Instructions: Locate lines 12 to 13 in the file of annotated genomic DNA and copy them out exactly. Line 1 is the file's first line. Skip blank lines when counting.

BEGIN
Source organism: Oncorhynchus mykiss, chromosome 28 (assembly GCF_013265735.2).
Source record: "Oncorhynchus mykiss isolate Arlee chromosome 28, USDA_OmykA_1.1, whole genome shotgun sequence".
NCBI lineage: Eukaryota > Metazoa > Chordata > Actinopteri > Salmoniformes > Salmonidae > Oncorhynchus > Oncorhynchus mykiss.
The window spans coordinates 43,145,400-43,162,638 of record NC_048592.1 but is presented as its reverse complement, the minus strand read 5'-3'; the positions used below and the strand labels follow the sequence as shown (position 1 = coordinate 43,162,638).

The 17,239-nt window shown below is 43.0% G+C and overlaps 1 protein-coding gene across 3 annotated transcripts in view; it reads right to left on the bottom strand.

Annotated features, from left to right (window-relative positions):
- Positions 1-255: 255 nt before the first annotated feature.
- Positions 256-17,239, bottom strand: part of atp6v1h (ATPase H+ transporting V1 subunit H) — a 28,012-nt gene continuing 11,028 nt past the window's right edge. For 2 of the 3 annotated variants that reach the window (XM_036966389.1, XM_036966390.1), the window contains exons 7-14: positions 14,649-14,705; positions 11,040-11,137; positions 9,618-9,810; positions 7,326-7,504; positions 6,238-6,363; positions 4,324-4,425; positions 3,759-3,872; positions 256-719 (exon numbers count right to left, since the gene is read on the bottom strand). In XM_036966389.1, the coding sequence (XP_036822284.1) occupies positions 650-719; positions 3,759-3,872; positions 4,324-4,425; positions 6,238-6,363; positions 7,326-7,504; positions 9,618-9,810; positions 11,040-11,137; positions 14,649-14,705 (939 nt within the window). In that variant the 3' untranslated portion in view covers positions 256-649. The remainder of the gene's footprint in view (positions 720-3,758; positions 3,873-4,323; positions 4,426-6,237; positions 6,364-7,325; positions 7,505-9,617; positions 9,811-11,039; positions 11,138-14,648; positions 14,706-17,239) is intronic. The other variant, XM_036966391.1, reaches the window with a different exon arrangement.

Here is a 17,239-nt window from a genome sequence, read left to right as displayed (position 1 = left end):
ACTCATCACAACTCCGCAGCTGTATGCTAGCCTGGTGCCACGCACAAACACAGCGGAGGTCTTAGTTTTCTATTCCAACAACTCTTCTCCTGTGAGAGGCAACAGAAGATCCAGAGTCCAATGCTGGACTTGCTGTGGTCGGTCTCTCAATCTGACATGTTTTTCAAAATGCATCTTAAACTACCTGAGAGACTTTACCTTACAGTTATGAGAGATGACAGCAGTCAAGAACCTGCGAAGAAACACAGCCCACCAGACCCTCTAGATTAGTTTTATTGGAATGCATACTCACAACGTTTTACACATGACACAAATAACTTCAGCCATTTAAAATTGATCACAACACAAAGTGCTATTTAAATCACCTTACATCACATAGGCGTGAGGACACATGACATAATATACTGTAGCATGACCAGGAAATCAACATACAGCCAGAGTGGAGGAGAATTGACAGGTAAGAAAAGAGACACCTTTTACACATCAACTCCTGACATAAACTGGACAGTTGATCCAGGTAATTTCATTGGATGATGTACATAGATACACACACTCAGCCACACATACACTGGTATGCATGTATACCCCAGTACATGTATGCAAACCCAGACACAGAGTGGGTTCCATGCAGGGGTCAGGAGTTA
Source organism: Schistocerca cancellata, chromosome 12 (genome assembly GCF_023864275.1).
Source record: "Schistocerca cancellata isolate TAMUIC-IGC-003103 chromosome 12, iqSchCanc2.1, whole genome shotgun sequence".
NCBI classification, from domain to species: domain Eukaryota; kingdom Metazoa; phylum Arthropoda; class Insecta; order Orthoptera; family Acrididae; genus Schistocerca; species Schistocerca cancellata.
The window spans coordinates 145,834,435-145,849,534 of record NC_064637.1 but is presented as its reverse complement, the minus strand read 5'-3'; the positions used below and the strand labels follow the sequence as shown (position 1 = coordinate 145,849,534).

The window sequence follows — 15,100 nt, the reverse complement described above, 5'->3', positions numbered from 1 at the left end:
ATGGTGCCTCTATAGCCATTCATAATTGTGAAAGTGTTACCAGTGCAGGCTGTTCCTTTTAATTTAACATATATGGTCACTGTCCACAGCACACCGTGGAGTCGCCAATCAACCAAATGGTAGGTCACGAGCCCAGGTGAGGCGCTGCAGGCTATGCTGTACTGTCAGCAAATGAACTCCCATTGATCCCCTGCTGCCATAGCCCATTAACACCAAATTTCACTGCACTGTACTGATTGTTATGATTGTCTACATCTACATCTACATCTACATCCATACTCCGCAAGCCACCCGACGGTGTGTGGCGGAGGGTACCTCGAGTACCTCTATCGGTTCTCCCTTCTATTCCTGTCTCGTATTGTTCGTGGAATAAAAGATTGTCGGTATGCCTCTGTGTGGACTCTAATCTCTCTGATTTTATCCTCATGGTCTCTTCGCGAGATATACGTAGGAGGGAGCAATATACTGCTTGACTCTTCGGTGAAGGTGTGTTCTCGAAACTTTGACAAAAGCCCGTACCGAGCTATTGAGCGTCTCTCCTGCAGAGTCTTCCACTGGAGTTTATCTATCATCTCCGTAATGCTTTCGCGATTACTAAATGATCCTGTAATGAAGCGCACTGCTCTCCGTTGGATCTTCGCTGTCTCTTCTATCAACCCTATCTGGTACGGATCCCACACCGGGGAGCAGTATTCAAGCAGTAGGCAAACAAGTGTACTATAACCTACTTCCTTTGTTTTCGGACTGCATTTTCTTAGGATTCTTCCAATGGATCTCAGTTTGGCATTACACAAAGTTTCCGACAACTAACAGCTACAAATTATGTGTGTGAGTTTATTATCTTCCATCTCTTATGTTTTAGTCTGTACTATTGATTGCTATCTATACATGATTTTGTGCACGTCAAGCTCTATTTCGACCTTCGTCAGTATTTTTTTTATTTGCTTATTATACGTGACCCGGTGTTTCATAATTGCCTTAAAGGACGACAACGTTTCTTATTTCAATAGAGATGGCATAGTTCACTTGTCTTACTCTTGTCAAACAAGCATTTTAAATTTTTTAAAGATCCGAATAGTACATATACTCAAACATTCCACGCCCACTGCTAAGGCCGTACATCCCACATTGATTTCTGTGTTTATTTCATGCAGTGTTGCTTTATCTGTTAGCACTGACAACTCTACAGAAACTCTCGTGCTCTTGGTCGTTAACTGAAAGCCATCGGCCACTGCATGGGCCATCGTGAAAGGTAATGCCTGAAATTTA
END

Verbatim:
Source record: "Schistocerca cancellata isolate TAMUIC-IGC-003103 chromosome 12, iqSchCanc2.1, whole genome shotgun sequence".
NCBI classification, from domain to species: domain Eukaryota; kingdom Metazoa; phylum Arthropoda; class Insecta; order Orthoptera; family Acrididae; genus Schistocerca; species Schistocerca cancellata.